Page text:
DEA tracked every opioid pill sold in the US. The data is out—and it’s horrific

DEA tracked every opioid pill sold in the US. The data is out—and it’s horrific

Enlarge / Members of the International Brotherhood of Teamsters hold signs while protesting during the McKesson Corp. annual meeting at the Irving-Las Colinas Chamber of Commerce in Irving, Texas, US, on Wednesday, July 26, 2017. (credit: Getty | Bloomberg)

Between 2006 and 2012, opioid drug makers and distributors flooded the country with 76 billion pills of oxycodone and hydrocodone—highly addictive opioid pain medications that sparked the epidemic of abuse and overdoses that killed nearly 100,000 people in that time period.

As the epidemic surged over the seven-year period, so did the supply. The companies increased distribution from 8.4 billion in 2006 to 12.6 billion in 2012, a jump of roughly 50%. In all, the deluge of pills was enough to supply every adult and child in the country with around 36 opioid pills per year. Just a 10-day supply can hook 1 in 5 people into being long-term users,

Read the rest
Turkey crosses “red line,” gets booted from F-35 partnership

Turkey crosses “red line,” gets booted from F-35 partnership

Enlarge / Turkey’s planned purchase of F-35A Joint Strike Fighters has been vetoed in the wake of the Turkish purchase of Russian anti-air defenses. (credit: US Air Force)

Today, the White House officially announced that Turkey would not be allowed to purchase the F-35 Joint Strike Fighter. The US government had warned Turkish President Recep Tayyip Erdoğan that his government’s purchase of S-400 surface-to-air missile systems from Russia would be incompatible with NATO systems and would trigger an exclusion of Turkey from the F-35 program. Turkey was a financial contributor to the F-35 development program and already had pilots in the US in training to fly the aircraft; those pilots were kicked off US training bases in June.

US and NATO partners are concerned that the S-400 systems, supported by Russian technicians, will essentially amount to an intelligence collection system for Russia on NATO aircraft and military operations. But

Read the rest
Xiaomi’s Mi A3 brings stock Android, OLED display for €249

Xiaomi’s Mi A3 brings stock Android, OLED display for €249

Today Xiaomi announced the Xiaomi Mi A3, the latest phone in its “A” line. In the past, Xiaomi’s A line has been a good bet if you’re looking for a midrange smartphone. This latest model comes in at €249 (~$280) and is launching in Europe on July 24. Decent phones in the sub-$300 price range are tough to come by, so any serious device priced this low is worth paying attention to. Just looking at the spec sheet, though, we do have some concerns.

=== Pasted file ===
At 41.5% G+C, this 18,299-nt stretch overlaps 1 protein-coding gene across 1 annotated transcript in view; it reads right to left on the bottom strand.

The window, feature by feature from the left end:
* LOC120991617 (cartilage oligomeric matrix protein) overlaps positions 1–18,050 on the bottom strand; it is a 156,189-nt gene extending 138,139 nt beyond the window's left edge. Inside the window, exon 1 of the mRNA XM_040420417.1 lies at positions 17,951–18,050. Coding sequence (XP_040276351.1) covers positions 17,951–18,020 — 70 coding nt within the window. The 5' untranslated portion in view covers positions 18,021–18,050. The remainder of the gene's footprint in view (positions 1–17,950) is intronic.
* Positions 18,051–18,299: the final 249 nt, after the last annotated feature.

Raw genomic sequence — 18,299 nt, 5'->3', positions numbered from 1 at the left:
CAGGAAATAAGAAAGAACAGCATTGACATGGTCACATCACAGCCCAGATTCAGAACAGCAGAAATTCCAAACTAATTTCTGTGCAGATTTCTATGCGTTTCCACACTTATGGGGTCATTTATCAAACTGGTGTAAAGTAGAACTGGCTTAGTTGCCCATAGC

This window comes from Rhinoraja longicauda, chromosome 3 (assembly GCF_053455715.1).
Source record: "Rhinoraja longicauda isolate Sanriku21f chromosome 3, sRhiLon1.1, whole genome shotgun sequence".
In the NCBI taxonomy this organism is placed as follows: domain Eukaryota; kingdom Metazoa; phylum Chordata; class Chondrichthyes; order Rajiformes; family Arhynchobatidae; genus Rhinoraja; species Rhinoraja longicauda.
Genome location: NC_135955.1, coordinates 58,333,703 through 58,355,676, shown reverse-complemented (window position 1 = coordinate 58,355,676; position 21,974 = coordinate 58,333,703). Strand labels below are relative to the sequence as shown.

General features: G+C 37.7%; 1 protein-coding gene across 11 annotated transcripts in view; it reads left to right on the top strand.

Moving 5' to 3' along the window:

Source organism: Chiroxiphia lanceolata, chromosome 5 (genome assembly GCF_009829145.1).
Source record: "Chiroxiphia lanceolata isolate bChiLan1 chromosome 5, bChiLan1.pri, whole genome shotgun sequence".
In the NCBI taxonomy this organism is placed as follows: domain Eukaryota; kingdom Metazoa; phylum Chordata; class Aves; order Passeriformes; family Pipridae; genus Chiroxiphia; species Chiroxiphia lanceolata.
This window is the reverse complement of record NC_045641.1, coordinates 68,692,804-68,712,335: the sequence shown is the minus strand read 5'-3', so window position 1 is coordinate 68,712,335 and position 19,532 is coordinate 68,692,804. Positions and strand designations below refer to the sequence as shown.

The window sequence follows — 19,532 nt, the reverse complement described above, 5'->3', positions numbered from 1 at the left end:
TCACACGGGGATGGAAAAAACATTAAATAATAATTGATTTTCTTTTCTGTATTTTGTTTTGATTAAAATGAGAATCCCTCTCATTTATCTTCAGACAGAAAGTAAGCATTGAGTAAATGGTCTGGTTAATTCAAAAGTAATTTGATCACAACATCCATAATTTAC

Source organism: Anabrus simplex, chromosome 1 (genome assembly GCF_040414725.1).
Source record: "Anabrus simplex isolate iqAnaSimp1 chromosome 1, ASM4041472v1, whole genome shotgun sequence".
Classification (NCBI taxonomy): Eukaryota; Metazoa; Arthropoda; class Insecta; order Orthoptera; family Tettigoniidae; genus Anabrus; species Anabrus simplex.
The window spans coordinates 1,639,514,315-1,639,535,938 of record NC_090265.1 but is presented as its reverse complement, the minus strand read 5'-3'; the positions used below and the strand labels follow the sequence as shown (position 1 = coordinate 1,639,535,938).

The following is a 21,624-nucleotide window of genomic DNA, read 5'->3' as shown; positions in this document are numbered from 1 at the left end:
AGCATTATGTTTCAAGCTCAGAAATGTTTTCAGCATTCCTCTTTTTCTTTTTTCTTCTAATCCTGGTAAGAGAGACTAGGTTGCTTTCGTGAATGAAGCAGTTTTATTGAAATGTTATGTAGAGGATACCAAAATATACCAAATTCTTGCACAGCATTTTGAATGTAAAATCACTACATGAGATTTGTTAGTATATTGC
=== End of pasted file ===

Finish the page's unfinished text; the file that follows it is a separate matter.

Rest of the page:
As you’d guess, the A3 is a third-generation Xiaomi A phone, and in many ways, these represent the least “Xiaomi” phones Xiaomi makes. Instead of Xiaomi’s iOS-inspired “MIUI” Android skin, these phones are in Google’s “Android One” program, which means they come with stock Android and get two years of OS updates. The phones usually get a wider

Read the rest
Facebook, Google stocks fall on imminent antitrust probes

Censored Chinese search project is “terminated,” Google rep testifies

(credit: Sam Churchill / Flickr)

Google has ended all work on its censored Chinese search engine, a company representative testified on Tuesday.

“We have terminated Project Dragonfly,” said Karan Bhatia, Google’s vice president of public policy, at a hearing before the Senate Judiciary Committee.

The secret project was first revealed by the Intercept a year ago. The new search engine would have initially been offered as an Android app, and it would have reportedly blacklisted “websites and search terms about human rights, democracy, religion, and peaceful protest,” according to the Intercept.

Read 4 remaining paragraphs | Comments

Source link Read the rest

New archaeological layer discovered at L’Anse aux Meadows

New archaeological layer discovered at L’Anse aux Meadows

Enlarge / Paul Ledger and Véronique Forbes examining the cultural horizon. (credit: Linus Girdland-Flink)

L’Anse aux Meadows in Newfoundland is famed for being a site where Norse travelers set up a colony hundreds of years before Europe at large became aware of North America’s existence. The colony was thought to be short-lived, but a new find may extend the length of its occupancy.

While taking sediment cores from a nearby peat bog to help study the ancient environment, archaeologist Paul Ledger and his colleagues discovered a previously unknown chapter in the story of L’Anse aux Meadows. Buried about 35cm (14 inches) beneath the modern surface, they found signs of an ancient occupancy: a layer of trampled mud littered with woodworking debris, charcoal, and the remains of plants and insects.

Based on its depth and the insect species present, the layer looks like similar surfaces from the edges of Viking Age

Read the rest